Wednesday, December 16, 2009

The Acceptance Speech

“Just tell me what it is I should be doing and I will do it!” my mother exclaimed as we sat folding laundry. She looked at me pleadingly and through her tears said “whatever it is, just tell me what to do and I will do it! Just tell me what I need to do to make it stop.” Her pain was so raw. She was utterly defeated. I would do anything to stop that pain. I found myself saying “Yes, I will too! Whatever it is, please God, just help us!”

My father had deepened again. Like so many times over so many years, he’d gone from being medicated and somewhat normal to going off his meds and running amok on a manic high. Like so many times before, he was now being held in the psychiatric ward at Eastern Washington University for observation and treatment.

This time however, had been particularly gruesome. My dad had a tendency to run away. As his mania escalated, his grandiosity would transform into a plan that included walking to Zion and concluded with his stripping off all his worldly belongings (read: clothes) and getting picked up by local law enforcement. On most of these instances his strip tease was kept within the confines of the city and he was apprehended fairly quickly. But on this occasion he’d gone off grid and ended up wandering for three days barefoot in the farmlands outside of Spokane. He’d walked all the skin off the bottom of his feet and on the third night he sat, bleeding and naked on a hillside communing with “the light of God”. When the sun rose, he realized his holy light was a floodlight on the side of a barn and decided he probably needed to get help.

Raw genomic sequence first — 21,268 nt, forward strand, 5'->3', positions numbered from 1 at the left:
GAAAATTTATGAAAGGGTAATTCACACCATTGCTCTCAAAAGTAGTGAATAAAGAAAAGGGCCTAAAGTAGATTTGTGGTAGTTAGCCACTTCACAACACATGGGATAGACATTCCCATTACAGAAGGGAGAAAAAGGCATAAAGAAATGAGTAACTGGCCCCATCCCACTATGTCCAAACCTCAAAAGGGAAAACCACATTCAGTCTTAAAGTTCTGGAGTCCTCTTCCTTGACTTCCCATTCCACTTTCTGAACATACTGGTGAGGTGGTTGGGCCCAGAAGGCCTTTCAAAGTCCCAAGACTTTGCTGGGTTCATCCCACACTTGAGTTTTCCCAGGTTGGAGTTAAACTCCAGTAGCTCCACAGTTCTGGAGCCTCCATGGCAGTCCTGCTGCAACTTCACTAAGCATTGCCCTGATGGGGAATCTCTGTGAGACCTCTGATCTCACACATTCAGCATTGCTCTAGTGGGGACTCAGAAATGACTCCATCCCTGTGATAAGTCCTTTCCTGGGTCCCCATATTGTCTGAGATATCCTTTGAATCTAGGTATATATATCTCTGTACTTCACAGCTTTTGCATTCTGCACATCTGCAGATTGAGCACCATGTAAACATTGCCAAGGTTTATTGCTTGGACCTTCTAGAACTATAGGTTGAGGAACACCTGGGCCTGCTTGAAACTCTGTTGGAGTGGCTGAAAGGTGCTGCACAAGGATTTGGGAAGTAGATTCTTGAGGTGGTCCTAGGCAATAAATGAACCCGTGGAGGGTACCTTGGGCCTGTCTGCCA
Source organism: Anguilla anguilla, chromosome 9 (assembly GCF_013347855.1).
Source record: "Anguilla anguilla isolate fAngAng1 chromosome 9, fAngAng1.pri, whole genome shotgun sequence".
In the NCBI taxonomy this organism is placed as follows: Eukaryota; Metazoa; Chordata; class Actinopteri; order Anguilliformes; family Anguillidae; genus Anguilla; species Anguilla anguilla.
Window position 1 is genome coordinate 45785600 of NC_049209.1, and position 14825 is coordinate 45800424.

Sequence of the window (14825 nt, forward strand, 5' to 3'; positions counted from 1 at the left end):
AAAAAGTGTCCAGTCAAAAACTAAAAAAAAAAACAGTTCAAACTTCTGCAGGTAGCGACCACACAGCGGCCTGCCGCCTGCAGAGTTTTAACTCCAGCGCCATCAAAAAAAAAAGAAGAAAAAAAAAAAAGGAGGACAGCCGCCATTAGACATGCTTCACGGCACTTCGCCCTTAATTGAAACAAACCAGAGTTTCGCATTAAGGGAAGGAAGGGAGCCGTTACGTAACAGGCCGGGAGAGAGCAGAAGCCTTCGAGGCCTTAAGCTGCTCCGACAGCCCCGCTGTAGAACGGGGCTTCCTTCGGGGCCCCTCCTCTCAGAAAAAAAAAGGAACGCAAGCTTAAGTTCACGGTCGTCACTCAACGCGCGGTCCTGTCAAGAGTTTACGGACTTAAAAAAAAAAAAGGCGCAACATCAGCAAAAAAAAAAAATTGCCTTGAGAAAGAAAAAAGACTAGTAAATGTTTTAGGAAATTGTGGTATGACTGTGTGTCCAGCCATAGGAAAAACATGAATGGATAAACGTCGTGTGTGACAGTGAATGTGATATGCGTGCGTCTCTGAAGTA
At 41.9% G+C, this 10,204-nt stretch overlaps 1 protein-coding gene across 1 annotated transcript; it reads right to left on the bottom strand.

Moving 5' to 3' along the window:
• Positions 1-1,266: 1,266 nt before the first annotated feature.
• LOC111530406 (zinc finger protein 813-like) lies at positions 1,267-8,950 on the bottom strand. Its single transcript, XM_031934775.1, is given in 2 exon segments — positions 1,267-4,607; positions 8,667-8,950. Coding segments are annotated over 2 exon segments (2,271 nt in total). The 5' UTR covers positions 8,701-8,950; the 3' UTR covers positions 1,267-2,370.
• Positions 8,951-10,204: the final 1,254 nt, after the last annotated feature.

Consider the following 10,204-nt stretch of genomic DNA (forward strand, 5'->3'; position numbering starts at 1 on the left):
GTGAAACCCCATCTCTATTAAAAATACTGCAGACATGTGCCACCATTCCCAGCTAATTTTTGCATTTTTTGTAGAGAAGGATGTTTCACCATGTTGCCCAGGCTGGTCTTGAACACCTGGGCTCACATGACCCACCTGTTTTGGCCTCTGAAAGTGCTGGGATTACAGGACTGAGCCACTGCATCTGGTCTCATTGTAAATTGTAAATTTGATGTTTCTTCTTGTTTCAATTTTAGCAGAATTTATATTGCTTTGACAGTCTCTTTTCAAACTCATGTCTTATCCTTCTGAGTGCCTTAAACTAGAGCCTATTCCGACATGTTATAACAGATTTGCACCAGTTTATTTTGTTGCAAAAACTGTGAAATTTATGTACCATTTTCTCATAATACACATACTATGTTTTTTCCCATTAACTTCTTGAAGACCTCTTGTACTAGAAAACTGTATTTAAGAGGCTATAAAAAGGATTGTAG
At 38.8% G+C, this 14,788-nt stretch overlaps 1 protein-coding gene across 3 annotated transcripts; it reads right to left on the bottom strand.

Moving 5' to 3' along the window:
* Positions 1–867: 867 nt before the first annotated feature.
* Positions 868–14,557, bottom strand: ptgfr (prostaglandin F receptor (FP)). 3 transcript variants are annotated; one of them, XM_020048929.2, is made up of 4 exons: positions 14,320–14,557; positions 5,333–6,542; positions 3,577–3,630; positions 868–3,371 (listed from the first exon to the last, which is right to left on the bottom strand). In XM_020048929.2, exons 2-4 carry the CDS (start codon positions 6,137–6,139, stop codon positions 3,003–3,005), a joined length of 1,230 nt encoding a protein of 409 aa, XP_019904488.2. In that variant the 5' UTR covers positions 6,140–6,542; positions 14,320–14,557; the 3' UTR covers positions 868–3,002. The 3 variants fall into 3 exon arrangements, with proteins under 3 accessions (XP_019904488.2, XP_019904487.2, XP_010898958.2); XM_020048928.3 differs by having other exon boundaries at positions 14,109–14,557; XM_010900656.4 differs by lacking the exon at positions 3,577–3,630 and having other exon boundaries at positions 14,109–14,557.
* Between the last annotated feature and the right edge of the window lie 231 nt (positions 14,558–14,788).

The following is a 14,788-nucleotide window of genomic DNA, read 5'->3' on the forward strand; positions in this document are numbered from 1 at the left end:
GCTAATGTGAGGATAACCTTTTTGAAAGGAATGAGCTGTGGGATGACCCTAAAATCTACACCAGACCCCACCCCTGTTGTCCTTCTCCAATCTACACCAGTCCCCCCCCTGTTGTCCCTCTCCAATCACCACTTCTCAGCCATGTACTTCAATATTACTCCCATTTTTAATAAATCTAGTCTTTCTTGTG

These scenarios were devastating for my mother. She desperately wanted to believe there was a cure for my dad’s illness. She wanted to get him back on his feet and back to his virile self. That the funny, quick-witted, athletic, handsome alpha male she fell in love with would one day return through the determination and devotion of her love. She felt that all she needed to do was the “rights”: the right job, the right medication, the right balance of hearth and home and my dad would become a functioning, supportive member of society again. She desperately clung to the faith that her love would concur his illness and that there would be an end to his disease.

I loved the promise of this simple solution for two reasons. One it meant that there would be an end to my dad’s illness and two that I could make it happen. In a house of chaos, I spent most of my time feeling tense and sad and confused. The fantasy of love, faith and devotion trumping all was sweet tonic that soothed the chaffing of weirdness, offered respite from the constant uncertainty and built protective walls against my confusion and discomfort. So I eagerly invested in my own form of wish fulfillment believing that if I my prayers were earnest enough, God would save me. Everything that made me uncomfortable was responded to with a stream of prayers and promises that I would remain good, dedicated and devoted if only God would protect me.

Because my truce with the Cosmos was founded on the inevitable not happening, it was a doomed and fragile thing. Anything could derail my absolution. Routines and order became my salvation. If I got through one day without chaos, I needed to replicate that day. Get up every day at the same time. Eat the same foods at the same time every day. Wear Monday’s clothes on Monday, Tuesday’s on Tuesdays, etc. Walk the same route to school. Walk the same way home. All transgressions, from fighting with my sisters to wanting my best friend’s doll, were potential grounds for nullification of the treaty. It was imperative that I not ask for things. When you do ask for something, apologize and don’t take it. Do not covet. When you do covet, thank God for all you have and apologize for being selfish. Be nice. When you are not nice, apologize, then be nice and pray for forgiveness. Do not think bad thoughts. When you do think bad thoughts, say you are sorry and pray for forgiveness. When chaos ensued I assumed I didn’t pray hard enough, I neglected some crucial part of the routine, wasn’t grateful enough or I wanted too much.